Herpes Zoster



  • Commonly known as shingles and abbreviated HZV
  • Incidence of 3–5 per 1,000 person-years; 6–8 per 1,000 person-years in patients 60 or older
  • Commonly characterized by unilateral eruption of painful vesicles along a single dermatome although atypical presentations exist including glioma formation
  • Increased risk of dissemination, complications, and death in immunocompromised hosts
  • Risk factors include:
    • Female gender
    • White race
    • Family history in a dose-dependent manner
    • Presence of autoimmune diseases
    • Comorbid conditions including CKD, DM, COPD, asthma, depression
    • Physical injury
    • Statin use
  • Increased risk of stroke and myocardial infarction in the 3–12 mo following occurrence due to HZV-induced vasculopathy in those aged >50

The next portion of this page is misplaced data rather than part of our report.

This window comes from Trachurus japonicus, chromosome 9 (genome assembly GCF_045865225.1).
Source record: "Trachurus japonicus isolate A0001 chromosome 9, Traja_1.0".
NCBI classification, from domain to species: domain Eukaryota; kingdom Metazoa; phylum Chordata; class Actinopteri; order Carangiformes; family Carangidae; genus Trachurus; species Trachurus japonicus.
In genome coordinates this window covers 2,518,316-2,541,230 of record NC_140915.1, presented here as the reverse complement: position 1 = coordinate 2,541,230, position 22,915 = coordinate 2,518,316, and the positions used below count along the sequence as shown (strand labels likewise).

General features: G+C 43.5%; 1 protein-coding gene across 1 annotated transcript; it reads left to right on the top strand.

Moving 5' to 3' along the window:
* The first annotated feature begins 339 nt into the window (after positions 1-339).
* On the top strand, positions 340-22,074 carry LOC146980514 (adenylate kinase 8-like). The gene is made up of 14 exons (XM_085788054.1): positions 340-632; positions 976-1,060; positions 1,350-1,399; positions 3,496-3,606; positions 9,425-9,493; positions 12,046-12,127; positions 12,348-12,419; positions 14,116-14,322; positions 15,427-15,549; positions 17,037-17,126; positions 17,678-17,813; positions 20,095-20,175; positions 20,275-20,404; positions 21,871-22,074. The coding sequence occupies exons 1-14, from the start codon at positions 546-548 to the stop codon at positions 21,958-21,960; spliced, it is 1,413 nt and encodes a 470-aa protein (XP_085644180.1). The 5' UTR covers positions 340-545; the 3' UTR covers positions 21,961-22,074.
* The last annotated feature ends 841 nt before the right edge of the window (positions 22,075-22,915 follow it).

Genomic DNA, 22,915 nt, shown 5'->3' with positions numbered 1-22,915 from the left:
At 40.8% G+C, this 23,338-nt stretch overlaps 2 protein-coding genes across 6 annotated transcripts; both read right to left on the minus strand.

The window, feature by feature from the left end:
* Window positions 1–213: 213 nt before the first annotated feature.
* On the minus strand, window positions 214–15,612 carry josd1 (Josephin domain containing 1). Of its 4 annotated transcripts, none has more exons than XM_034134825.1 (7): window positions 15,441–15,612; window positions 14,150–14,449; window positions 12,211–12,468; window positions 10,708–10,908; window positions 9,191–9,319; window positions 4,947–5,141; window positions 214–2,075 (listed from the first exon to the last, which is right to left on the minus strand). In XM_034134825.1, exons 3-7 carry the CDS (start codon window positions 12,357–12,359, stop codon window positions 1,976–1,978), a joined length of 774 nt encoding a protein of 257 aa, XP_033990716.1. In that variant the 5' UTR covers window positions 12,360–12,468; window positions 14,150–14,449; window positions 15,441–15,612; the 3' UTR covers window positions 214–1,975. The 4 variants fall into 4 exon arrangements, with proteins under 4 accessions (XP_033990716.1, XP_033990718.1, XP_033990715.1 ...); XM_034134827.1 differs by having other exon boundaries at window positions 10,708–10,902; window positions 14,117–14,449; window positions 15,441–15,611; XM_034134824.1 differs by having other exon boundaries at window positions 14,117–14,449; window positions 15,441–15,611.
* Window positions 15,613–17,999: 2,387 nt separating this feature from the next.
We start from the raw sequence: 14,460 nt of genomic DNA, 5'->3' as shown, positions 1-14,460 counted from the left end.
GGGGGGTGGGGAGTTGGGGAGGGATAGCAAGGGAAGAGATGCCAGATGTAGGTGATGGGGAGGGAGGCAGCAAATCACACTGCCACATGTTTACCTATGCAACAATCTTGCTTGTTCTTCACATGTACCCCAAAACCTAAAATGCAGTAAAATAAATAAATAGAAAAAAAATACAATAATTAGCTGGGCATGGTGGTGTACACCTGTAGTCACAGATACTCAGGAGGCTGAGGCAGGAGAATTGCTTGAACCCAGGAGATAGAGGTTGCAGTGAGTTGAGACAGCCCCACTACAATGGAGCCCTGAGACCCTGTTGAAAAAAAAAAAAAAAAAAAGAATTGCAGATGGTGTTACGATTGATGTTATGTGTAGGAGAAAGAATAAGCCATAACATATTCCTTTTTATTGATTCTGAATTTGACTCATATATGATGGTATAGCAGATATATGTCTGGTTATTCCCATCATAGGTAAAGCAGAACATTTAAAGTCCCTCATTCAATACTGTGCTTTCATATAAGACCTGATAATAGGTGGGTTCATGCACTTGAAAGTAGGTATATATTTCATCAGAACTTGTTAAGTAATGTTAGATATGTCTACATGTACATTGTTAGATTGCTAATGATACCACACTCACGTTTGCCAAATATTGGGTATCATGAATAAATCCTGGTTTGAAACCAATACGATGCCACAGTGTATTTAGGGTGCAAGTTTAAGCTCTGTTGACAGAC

• Caused by varicella zoster virus (VZV), a dsDNA virus in the Herpesviridae family
  • Reactivation of dormant virus in dorsal root, cranial nerve, and autonomic nerve ganglia
  • Majority of cases in patients with a history of chickenpox (VZV) but also seen as recurrence from prior vaccination

Pregnancy Considerations
HZV during pregnancy is not associated with maternal or obstetric morbidity

Pediatric Considerations
May occur in childhood, most commonly when primary varicella occurred in utero or in the first 6 mo of life

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